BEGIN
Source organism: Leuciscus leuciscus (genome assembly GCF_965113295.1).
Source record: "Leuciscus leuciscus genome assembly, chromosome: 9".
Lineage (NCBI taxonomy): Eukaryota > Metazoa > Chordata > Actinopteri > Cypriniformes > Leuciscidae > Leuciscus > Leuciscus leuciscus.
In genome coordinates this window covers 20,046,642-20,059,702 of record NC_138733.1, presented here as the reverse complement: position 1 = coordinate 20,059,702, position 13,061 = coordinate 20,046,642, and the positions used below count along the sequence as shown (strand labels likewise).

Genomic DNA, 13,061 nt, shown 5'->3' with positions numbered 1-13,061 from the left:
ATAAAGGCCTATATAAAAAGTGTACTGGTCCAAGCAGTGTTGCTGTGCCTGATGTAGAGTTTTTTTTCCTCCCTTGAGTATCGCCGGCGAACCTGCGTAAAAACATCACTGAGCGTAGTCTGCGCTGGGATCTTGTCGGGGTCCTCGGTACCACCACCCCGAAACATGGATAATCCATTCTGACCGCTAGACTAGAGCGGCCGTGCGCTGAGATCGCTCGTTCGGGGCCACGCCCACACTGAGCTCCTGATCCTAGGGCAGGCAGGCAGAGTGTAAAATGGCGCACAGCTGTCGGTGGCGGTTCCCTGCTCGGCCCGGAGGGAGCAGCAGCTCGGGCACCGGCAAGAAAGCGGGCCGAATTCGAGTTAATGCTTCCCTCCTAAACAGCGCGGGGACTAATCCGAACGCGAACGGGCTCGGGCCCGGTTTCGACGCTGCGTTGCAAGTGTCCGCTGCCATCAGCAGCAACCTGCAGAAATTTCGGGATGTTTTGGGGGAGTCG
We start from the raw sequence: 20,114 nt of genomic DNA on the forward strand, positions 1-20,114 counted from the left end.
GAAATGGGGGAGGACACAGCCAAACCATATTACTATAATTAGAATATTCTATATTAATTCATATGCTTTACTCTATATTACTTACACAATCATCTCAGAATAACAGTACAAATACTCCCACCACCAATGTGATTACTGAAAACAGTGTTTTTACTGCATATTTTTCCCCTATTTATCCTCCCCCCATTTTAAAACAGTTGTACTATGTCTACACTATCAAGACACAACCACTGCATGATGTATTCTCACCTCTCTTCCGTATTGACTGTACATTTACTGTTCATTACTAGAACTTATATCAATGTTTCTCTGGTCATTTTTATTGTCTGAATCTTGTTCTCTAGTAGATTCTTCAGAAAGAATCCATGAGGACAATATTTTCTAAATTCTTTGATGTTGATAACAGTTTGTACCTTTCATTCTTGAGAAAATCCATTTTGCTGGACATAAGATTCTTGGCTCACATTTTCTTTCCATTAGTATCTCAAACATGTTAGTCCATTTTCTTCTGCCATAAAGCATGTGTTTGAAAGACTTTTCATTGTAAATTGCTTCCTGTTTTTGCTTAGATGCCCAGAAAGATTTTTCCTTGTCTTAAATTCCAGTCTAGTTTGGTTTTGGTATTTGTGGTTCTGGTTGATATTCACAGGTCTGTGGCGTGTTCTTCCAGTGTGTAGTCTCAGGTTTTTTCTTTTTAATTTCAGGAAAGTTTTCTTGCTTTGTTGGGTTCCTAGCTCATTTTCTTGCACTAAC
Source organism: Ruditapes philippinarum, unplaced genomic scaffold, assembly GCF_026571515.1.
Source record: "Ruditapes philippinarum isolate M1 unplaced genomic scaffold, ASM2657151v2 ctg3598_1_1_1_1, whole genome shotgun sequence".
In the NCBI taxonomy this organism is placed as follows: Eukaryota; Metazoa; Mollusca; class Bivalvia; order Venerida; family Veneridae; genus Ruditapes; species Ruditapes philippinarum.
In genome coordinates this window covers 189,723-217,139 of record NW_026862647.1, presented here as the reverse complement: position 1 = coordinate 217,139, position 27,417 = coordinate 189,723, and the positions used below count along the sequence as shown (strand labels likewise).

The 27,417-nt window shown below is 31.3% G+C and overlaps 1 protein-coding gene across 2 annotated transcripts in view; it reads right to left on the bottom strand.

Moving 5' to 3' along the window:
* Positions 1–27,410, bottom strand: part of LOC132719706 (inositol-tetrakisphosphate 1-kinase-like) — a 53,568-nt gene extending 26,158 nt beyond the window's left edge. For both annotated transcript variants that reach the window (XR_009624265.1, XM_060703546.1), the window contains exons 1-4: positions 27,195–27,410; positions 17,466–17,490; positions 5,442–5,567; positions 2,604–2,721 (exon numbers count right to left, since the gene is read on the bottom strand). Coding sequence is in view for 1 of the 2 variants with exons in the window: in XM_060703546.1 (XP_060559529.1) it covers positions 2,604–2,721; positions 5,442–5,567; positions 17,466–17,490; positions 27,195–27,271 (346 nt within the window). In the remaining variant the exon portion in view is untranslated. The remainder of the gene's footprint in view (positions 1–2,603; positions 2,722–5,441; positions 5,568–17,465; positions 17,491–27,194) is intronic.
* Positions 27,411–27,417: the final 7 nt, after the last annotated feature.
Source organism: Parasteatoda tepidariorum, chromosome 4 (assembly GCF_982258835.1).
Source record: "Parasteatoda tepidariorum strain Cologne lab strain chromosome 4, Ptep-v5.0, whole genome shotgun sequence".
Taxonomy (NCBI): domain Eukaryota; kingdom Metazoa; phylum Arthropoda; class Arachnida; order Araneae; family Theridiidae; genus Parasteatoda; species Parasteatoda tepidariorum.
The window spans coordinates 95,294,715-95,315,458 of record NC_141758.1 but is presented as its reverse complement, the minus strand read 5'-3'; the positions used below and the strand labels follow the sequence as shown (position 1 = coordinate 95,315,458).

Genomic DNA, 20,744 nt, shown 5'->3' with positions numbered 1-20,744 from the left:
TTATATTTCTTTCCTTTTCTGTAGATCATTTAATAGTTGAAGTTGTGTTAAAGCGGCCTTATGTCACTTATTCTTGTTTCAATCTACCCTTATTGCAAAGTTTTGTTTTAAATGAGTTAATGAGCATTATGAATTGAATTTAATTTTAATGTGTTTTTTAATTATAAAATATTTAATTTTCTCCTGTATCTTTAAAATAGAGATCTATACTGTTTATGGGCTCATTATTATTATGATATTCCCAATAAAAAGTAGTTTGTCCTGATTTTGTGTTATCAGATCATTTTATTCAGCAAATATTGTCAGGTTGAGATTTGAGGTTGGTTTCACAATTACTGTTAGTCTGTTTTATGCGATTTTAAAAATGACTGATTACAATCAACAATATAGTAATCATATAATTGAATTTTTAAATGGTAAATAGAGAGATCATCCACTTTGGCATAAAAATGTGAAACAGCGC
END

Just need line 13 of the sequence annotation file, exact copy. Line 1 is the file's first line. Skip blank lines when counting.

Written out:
The 27,417-nt window shown below is 31.3% G+C and overlaps 1 protein-coding gene across 2 annotated transcripts in view; it reads right to left on the bottom strand.